At this particular moment
by Dan Rule
This essay was written by Dan Rule for the book ‘An error has occurred ‘, Perimeter Editions (Melbourne), 2018.
Photography is not a task to be taken lightly for Rohan Hutchinson. The sheer topographical, architectural and socio-environmental scope of the images that have marked the Australian artist’s decade-long career confirm as much. His meticulous photographs – chiefly made using an 8×10 large-format camera – speak not only to his acumen as an image-maker, but to the weight of research, conceptual consideration, planning and all-out intrepidness that underpin his endeavours.
Whether knee-deep in snow on a remote rural plain in the depths of a Hokkaido winter, exploring the ever-complex and poetic interfaces between architecture and public space in suburban Tokyo, or perched in a remote Rocky Mountains village in Alberta notorious for its extreme temperatures, Hutchinson makes photographs that broach global themes by engaging with the specificities – climatic, geographic, environmental, architectural or civic – of place. Dealing with the sheer volume of information and detail that only the large-format camera can muster, Hutchinson’s works offer a nonetheless quiet, subtly arresting vantage. They are images not to be glanced at fleetingly, but to be read at length.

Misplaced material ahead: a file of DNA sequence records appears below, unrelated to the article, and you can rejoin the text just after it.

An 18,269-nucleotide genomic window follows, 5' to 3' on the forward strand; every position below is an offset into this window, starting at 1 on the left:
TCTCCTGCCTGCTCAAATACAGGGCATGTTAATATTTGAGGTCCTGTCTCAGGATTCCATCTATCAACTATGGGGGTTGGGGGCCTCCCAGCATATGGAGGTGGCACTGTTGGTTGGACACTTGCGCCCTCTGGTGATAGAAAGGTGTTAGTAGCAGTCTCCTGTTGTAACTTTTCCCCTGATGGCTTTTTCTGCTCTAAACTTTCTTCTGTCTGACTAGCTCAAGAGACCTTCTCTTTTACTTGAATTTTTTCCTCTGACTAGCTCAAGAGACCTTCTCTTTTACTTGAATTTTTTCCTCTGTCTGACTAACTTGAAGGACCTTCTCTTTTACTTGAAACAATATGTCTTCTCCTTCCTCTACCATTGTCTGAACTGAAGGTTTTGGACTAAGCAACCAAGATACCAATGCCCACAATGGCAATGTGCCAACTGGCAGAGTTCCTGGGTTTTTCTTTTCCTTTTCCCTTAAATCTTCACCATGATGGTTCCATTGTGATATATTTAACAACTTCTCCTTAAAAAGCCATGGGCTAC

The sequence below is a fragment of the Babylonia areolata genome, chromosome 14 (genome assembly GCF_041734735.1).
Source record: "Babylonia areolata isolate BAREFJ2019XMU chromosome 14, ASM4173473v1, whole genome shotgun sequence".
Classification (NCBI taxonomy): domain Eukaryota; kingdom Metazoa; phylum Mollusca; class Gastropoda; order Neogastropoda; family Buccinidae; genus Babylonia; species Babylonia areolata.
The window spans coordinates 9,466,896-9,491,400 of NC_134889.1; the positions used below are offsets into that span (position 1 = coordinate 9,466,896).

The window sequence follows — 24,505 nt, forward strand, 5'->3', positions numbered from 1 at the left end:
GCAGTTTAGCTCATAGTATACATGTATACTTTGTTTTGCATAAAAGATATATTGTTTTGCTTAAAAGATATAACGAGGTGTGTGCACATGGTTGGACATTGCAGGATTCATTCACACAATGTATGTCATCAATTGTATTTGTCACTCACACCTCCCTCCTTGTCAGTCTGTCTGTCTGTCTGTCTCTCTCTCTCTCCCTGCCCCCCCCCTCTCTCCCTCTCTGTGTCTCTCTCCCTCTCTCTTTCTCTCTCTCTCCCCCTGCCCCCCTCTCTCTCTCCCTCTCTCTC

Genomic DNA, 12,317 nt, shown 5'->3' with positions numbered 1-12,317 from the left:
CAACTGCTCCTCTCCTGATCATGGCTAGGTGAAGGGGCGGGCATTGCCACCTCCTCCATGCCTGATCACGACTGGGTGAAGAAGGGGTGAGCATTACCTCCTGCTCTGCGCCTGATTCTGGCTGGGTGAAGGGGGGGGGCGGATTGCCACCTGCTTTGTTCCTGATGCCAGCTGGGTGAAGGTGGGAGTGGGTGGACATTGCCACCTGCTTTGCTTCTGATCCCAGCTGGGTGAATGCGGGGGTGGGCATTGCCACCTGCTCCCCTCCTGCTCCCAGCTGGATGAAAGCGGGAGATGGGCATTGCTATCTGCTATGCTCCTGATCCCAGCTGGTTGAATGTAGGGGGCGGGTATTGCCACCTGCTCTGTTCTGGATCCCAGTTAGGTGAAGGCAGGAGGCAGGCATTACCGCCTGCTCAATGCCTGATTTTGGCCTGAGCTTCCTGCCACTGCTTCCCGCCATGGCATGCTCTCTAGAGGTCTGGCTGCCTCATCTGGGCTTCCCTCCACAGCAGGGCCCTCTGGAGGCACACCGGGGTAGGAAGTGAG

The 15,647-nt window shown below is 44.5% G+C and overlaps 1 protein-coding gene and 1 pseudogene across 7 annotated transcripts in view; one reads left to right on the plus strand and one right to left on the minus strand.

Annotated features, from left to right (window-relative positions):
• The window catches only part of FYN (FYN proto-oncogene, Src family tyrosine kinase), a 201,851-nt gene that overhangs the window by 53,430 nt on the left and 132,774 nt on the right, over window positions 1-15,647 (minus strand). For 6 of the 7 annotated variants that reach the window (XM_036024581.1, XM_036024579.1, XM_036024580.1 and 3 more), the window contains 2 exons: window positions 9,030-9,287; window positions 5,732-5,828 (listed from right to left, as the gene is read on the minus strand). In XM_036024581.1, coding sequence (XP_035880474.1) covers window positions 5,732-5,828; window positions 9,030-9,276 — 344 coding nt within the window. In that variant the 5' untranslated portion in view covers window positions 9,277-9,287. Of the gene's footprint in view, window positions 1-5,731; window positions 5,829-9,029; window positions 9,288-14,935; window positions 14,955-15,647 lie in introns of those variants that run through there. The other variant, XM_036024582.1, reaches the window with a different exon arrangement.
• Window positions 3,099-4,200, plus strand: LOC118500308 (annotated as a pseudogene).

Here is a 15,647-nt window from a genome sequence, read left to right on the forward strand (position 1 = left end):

In early 2017, Hutchinson embarked on his most ambitious and intrepid project yet. Travelling to the Norwegian archipelago of Svalbard – situated in the Arctic Ocean approximately halfway between the northernmost tip of continental Norway and the North Pole – he engaged an Italian-Norwegian expedition company with whom to journey across the ice. Travelling by snowmobile, Hutchinson set about documenting the immensity and diversity of the Arctic landscape.
His reasons for visiting the region were anything but arbitrary. The overwhelming weight of scientific, empirical and first-hand evidence of the ravaging effects of climate change on the region has been undisputable to all except the most rabid of denialists, and Hutchinson’s decision to document the Arctic at this particular moment in history was both pointed and poignant. Where the foundational series of photographs capture the beauty, enormity, specificity and subtly shifting tonality of the winter landscape, Hutchinson’s reworking of the images serves both a formal, conceptual and allegorical incursion.
Upon returning to Australia, he set about reinterpreting and expanding the possibilities of the photographs via physical and chemical processes, essentially re-sensitising the original large-scale C-type photographs with photographic emulsion liquid and exposing them to the Australian sun. The resulting works, which are presented alongside the original photographs in this book, reveal a ravaged, blackened Arctic landscape, broaching the parameters of both photography and painting – sweeping landscapes and ruthless abstraction – in the process.
From the Australian city of Melbourne, located in a region infamous for its severely depleted ozone layer, Hutchinson decimates his own majestic images of Svalbard, tens of thousands of kilometres north. As such, Hutchinson addresses our responsibilities not just as Australians, but as global citizens.
The global resonance of our actions holds no bounds. A prodigious error has occurred and here Hutchinson forges a précis as to just how much we all have to lose.